Perrier- Jouët Belle Epoque Blanc de Blancs 2002 $325 This was by far the most expensive Champagne at the tasting. The grapes come from the best vineyards and Ed had mixed emotions as to whether it was worth the money. He added it may be one of the best Blanc de Blancs made but it needed more time espicially in an exceptional vintage like 2002.IMG_6631

Gosset Célébris Blanc de Blancs NV $175 Ed said this was the oldest continually operating Champagne house but it is not as well known as it should be. The grapes come from 15 different Premier and Grand Cru vineyards of the Cotes des Blancs and Montagne de Reims. The wine is on the lees for a minimum of four years before disgorgement.  The wine has floral aromas, with hints of white fruit, apricots, and a touch of lemon on the palate.IMG_6632

Charles Heidsieck Blanc des Millenaires 1995 $180   Chardonnay from the Cotes des Blanc, 4 Grand Cru and 1 Premier Cru. The wine remains in the cellar for 15 years before release. Ed said that they were one of the few houses in Rheims that have a magnificent, 2,000 year old Gallo-Roman cellar to age their wines. This is complex Champagne with aromas and flavors of dried and candied fruits, dates, and notes of hazelnuts and almonds.  IMG_6633

Henriot “Le Cuveè Des Enchasteleurs 1999 in magnum $550 This champagne was offered by Danna Shapiro who represents Henriot. It is not a Blanc di Blancs but it was an offer Ed could not refuse! 50% Chardonnay and 50% Pinot Noir from six Grand Crus: Mailly, Champagne, Verzy, Verzenay on Montagne de Reims, Mesnil-sur-Oger, Avize, and Chouilly on the Côte des Blancs. The Name “Enchanteleurs” refers to the cellar workers in the days when vinification was carried out only in barrels. Their work consisted in particular of piling up the casks on wooden beams. It was said they put the casks on chantiers (gantries), that they enchantelaient. They traditionally enjoyed the privilege of making for themselves a little Champagne cuveé produced from the finest wines. It has hints of candied citrus, peach with a touch of honey, peach and hazelnut.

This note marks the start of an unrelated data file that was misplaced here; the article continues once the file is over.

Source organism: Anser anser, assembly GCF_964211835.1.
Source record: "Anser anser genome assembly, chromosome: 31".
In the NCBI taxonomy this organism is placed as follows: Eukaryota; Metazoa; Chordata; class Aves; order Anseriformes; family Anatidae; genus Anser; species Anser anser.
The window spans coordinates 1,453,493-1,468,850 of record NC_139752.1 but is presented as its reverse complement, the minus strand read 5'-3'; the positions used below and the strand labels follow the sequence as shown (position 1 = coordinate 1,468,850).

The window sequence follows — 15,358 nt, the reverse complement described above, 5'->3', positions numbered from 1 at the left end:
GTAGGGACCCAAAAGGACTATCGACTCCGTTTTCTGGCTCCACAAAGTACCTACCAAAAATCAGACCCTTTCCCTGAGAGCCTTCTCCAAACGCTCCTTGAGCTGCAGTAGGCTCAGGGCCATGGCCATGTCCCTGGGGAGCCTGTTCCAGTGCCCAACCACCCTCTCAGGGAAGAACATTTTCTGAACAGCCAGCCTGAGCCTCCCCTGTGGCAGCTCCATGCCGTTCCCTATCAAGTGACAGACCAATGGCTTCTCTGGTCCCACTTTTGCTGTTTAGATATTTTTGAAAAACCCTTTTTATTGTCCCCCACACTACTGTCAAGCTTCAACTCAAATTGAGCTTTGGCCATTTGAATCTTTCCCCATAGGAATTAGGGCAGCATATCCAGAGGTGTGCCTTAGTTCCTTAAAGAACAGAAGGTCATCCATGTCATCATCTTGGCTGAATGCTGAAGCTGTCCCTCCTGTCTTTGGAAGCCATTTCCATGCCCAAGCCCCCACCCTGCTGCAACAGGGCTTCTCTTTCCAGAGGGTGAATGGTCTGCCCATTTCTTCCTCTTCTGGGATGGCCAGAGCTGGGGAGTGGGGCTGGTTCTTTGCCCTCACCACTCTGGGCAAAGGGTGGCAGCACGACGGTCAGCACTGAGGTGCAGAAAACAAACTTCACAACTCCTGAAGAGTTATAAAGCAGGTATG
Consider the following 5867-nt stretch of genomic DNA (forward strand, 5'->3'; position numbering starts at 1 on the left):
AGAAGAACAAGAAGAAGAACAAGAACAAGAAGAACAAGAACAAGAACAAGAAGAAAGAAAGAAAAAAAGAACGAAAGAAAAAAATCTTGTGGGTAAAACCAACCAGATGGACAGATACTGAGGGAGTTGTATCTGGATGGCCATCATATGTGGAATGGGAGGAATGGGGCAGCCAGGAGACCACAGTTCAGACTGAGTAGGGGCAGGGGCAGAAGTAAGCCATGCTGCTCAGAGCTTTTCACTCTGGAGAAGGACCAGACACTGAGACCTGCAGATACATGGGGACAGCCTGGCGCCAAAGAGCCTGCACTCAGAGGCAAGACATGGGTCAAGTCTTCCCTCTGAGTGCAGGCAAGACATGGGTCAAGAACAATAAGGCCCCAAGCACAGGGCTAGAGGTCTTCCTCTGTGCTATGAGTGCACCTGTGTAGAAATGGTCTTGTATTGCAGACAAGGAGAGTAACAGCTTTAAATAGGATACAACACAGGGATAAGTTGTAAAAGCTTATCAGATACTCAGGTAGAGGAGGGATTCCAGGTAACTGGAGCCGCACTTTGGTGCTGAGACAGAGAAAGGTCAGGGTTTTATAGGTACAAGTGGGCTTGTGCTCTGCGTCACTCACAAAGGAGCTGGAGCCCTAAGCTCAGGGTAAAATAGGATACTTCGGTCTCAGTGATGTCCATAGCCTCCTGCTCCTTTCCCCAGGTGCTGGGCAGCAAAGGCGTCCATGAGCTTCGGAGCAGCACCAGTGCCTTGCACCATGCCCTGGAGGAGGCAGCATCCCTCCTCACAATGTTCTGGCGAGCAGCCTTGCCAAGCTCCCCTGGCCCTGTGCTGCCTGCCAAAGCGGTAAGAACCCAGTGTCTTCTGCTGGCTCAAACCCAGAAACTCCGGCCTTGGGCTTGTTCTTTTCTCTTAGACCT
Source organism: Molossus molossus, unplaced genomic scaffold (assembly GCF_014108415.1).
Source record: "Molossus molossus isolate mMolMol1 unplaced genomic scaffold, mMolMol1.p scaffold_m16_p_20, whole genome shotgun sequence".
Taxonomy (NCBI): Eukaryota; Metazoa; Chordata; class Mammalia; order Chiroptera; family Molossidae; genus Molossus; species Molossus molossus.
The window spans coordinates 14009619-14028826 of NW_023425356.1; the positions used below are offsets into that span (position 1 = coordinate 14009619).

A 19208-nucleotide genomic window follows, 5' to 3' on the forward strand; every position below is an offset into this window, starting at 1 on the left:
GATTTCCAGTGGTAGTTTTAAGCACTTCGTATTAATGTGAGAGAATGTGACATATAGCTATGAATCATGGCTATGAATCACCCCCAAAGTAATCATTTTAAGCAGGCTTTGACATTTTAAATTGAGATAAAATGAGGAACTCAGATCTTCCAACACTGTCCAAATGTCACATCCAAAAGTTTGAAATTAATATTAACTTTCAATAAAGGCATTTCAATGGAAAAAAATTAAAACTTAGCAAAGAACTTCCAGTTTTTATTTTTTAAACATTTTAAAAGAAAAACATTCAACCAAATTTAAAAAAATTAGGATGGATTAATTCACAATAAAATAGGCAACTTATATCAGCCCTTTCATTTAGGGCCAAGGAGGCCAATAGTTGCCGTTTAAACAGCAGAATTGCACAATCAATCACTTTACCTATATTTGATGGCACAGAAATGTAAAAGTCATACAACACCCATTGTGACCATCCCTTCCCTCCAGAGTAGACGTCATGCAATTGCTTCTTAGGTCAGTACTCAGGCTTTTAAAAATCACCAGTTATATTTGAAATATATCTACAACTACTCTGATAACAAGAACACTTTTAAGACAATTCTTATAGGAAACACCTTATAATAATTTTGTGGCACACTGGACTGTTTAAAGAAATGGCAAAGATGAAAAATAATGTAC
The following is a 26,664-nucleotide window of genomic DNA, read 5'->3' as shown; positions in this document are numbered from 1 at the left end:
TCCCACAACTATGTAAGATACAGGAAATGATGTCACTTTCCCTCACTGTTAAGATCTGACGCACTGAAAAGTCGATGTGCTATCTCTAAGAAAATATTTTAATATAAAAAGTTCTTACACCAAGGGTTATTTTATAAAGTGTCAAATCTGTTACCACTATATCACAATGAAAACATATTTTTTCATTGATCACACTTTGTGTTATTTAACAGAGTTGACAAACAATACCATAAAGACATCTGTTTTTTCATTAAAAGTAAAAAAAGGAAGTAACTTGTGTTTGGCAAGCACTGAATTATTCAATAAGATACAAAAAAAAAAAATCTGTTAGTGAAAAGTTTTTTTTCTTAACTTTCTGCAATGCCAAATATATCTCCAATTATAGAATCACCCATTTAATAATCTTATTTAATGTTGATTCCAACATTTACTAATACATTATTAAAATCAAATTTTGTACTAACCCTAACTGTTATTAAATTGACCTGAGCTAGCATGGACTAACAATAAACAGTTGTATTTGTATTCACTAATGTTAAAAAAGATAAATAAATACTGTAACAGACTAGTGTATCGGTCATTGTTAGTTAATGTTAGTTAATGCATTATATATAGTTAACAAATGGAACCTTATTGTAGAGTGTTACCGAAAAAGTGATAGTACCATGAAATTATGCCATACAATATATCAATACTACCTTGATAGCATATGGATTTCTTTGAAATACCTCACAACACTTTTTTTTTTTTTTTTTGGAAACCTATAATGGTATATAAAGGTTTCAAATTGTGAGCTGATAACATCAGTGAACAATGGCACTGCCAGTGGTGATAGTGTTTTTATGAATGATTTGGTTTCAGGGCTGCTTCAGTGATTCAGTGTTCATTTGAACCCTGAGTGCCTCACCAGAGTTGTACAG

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Filed under Blanc de Blancs Champagne, Champagne, Deutz Blanc de Blances, Gosset, Henriot, Lanson, Pascal Doquet, Perrier-Jouet, Tattinger Comtes de Champane

Blanc de Blancs with Champagne Ed

“Champagne Ed” Mc Carthy, author of Champagne for Dummies, presented 17 Blanc de Blancs Champagnes for the Wine Media Guild’s tasting and lunch at Felidia restaurant.

Ed Mc Carthy

Ed Mc Carthy

Ed said that Champagne Blanc de Blancs (white from white) can only be made from the Chardonnay grape. Many Champagne houses believe in the traditional philosophy in Champagne that blending is better and therefore do not make a Blanc de Blancs. About 5% of all Champagne made today is Blanc de Blancs. Even though most Blanc de Blancs are lighter in style than the traditional blended ones, they can age and are best from 8 to 10 years from the vintage date.